10. "Seeing is Believing: Rebecca Campbell and Angela Ellsworth" at Phoenix Art Museum:
Mitt Romney has nothing on Campbell and Ellsworth when it comes to mining the mother lode of being raised Mormon, as these two women so artfully do. Finally, PAM is featuring local artists - took it long enough. This show's running until January 22, 2012, so there's still time to wander through the wonderland of Mormonism's personal stamp on Campbell and Ellsworth's creative psyches.
Mondini-Ruiz's antics and art made for one of the most memorable openings I've ever attended, during which the artist pitched his uber-kitschy, yet clever, artwork -- which deals with the cultural clash between El Norte and La Frontera -- like a seasoned hawker on Tijuana's Avenida Revolución. Check out my review and a slideshow of the delightful mayhem
8. "Rivane Neuenschwander: A Day Like Any Other" at Scottsdale Museum of Contemporary Art:
This Neuenschwander retrospective, organized by New York's New Museum of Contemporary Art and the Irish Museum of Art, was chock full of the Brazilian conceptual artist's performative, video and installation work from the last ten years. For me, the exhibition had only one major flaw - there just wasn't enough work included. We need more thought-provoking conceptual art offerings like this one
7. Karolina Sussland at Modified Arts:
6. "IDIOS KOSMOS: KOINOS KOSMOS" at SMoCA:
Phoenix homeboy Jon Haddock gave us a two-fer exhibition earlier this year in a show that fearlessly dug into the shadowy psychological demi-monde of the comic book and its die-hard fans. In "Masters of Creative Reality," curated by the local artist, he selected work by comic book masters who deal with the slings and arrows of everyday existence; in "Us vs. Them," Haddock's own work sets up the dichotomy between the comic fan's often painfully isolated world and the fantasyland created in comic books. Leave it to Haddock to create that delicious frisson of discomfort in the often dark and foreboding art he disguises as cartoons.
From top left: Chaos Theory 12, Diego Rivera in Modern Mexican Painting, Rust Farms by Jerry Jacobson, artwork featured in "Declaring Independence", and artwork by Jennifer Nelson
5. "Chaos Theory 12" at Legend City Studios:
This completely uncurated group show organized annually by Randy Slack for the past 12 years deserves mention here not only for pure longevity (though it has a long way to go before it beats out the annual Cowboy Art show at PAM, which, after decades, has magically disappeared), but also for the virulence of the comments left in response to my review of it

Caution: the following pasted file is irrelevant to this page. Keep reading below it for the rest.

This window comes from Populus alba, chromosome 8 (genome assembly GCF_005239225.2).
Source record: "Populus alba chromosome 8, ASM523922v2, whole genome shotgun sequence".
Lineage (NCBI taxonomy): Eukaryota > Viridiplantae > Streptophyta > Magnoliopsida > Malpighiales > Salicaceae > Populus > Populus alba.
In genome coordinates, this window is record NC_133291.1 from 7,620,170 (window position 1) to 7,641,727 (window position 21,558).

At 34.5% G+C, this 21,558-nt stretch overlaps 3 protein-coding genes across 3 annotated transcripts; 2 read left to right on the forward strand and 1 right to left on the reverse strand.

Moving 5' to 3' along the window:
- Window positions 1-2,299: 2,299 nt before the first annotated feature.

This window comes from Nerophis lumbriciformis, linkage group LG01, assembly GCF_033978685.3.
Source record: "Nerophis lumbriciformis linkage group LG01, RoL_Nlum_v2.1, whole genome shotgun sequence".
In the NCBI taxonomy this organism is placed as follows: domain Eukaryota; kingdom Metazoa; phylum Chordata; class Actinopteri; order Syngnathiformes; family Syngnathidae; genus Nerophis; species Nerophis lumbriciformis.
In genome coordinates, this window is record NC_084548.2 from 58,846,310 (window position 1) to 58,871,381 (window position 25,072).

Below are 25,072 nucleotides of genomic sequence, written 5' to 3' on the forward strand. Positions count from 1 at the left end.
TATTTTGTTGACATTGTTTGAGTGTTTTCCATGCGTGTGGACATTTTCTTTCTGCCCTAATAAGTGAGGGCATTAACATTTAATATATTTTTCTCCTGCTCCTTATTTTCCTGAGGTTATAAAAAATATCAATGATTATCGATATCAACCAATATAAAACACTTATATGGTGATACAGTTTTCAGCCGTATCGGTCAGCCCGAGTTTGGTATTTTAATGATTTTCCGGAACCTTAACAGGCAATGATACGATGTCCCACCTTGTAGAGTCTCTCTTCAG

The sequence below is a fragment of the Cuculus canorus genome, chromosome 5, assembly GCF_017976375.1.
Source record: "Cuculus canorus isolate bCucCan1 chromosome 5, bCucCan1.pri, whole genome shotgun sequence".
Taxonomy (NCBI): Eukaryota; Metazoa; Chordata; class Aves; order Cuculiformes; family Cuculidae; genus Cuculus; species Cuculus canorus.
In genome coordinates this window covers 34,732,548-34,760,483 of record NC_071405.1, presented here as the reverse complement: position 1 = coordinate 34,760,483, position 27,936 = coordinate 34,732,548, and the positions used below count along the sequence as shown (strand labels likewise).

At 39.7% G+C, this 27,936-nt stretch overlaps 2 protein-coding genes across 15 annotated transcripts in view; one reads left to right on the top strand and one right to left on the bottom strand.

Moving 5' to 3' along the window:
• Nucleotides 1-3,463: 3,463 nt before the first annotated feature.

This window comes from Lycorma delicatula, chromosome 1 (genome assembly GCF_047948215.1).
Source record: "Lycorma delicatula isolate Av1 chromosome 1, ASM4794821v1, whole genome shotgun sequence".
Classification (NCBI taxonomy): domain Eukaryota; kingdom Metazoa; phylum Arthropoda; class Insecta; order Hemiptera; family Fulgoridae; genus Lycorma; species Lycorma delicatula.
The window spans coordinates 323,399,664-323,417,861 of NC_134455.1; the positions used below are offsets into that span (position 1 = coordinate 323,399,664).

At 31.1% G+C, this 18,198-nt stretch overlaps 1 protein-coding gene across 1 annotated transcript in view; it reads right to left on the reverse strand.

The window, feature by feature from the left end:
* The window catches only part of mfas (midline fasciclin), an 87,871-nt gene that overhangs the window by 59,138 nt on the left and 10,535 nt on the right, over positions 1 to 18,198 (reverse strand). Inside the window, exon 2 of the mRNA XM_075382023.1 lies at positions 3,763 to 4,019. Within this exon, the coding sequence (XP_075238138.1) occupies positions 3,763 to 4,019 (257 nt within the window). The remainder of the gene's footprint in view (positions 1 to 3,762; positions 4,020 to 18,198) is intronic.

. This is performance art at its finest, folks.
4. "Modern Mexican Painting" at Phoenix Art Museum:
A brave move on PAM's part to exhibit modernist Mexican painting produced between 1900 and 1960 without glorifying either Frida Kahlo, Diego Rivera, Jose Clemente Orozco or David Alfaro Siqueiros. Que milagro. Read more here
3. "Rust Farms: Jerry Jacobson" at Mesa Arts Center:
Who knew rusting objects could be so captivating? Jacobson breeds rust formation on metal objects in glass jars filled with corrosive salt water, which he then uses as pigment for drawings and paintings. It's a toss-up as to whether the dissolving objects themselves or the pigment paintings produced from the eroding metal are the stars of this show.
2. "Declaring Independence" organized by Phoenix Institute of Contemporary Art (phICA) for the Eric Fischl Gallery at Phoenix College:
This is one exhibition I wish I could have reviewed. Curator Ted Decker cherry picked some very fine work produced by some of the Valley's best artists, together with other artists outside the state he's mentored, for this group show. For a glimpse at the show's contents, go here
1. "Securing a Free State: The Second Amendment Project by Jennifer Nelson" at ASU Art Museum:
Ex-ballerina Nelson's intriguing Social Studies project avoided obvious issues that embroil the Constitution's 2nd Amendment and the right to bear arms. Instead, she concentrated on the amendment's "to secure a free state" clause. The results of her interactive, performative work were surprising and chilling